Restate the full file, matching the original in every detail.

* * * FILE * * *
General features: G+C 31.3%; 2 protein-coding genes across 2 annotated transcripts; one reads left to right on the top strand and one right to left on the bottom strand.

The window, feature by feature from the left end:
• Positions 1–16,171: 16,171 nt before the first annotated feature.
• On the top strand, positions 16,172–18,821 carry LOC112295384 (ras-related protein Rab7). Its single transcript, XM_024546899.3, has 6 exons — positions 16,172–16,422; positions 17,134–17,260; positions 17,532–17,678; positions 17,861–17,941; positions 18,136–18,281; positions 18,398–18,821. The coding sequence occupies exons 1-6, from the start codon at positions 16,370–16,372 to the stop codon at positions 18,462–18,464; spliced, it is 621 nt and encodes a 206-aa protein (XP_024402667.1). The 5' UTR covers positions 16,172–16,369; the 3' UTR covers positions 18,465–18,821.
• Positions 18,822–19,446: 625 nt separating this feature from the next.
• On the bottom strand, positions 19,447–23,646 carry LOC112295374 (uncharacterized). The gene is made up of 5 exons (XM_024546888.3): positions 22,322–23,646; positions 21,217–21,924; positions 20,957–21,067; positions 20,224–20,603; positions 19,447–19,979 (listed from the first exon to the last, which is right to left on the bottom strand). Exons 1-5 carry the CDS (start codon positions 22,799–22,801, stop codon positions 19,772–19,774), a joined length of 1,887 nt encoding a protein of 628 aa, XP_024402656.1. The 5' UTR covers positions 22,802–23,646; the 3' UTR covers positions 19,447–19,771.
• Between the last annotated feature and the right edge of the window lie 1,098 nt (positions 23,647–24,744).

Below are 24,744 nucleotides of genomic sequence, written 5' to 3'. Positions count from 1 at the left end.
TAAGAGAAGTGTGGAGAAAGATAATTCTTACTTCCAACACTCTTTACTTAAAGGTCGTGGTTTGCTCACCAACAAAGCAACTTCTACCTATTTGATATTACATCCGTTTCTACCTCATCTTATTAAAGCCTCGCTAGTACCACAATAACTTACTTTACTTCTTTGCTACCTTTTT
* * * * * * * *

General features: G+C 31.3%; 2 protein-coding genes across 2 annotated transcripts; one reads left to right on the top strand and one right to left on the bottom strand.

The window, feature by feature from the left end:
• Positions 1–16,171: 16,171 nt before the first annotated feature.
• On the top strand, positions 16,172–18,821 carry LOC112295384 (ras-related protein Rab7). Its single transcript, XM_024546899.3, has 6 exons — positions 16,172–16,422; positions 17,134–17,260; positions 17,532–17,678; positions 17,861–17,941; positions 18,136–18,281; positions 18,398–18,821. The coding sequence occupies exons 1-6, from the start codon at positions 16,370–16,372 to the stop codon at positions 18,462–18,464; spliced, it is 621 nt and encodes a 206-aa protein (XP_024402667.1). The 5' UTR covers positions 16,172–16,369; the 3' UTR covers positions 18,465–18,821.
• Positions 18,822–19,446: 625 nt separating this feature from the next.
• On the bottom strand, positions 19,447–23,646 carry LOC112295374 (uncharacterized). The gene is made up of 5 exons (XM_024546888.3): positions 22,322–23,646; positions 21,217–21,924; positions 20,957–21,067; positions 20,224–20,603; positions 19,447–19,979 (listed from the first exon to the last, which is right to left on the bottom strand). Exons 1-5 carry the CDS (start codon positions 22,799–22,801, stop codon positions 19,772–19,774), a joined length of 1,887 nt encoding a protein of 628 aa, XP_024402656.1. The 5' UTR covers positions 22,802–23,646; the 3' UTR covers positions 19,447–19,771.
• Between the last annotated feature and the right edge of the window lie 1,098 nt (positions 23,647–24,744).

Below are 24,744 nucleotides of genomic sequence, written 5' to 3'. Positions count from 1 at the left end.
TAAGAGAAGTGTGGAGAAAGATAATTCTTACTTCCAACACTCTTTACTTAAAGGTCGTGGTTTGCTCACCAACAAAGCAACTTCTACCTATTTGATATTACATCCGTTTCTACCTCATCTTATTAAAGCCTCGCTAGTACCACAATAACTTACTTTACTTCTTTGCTACCTTTTT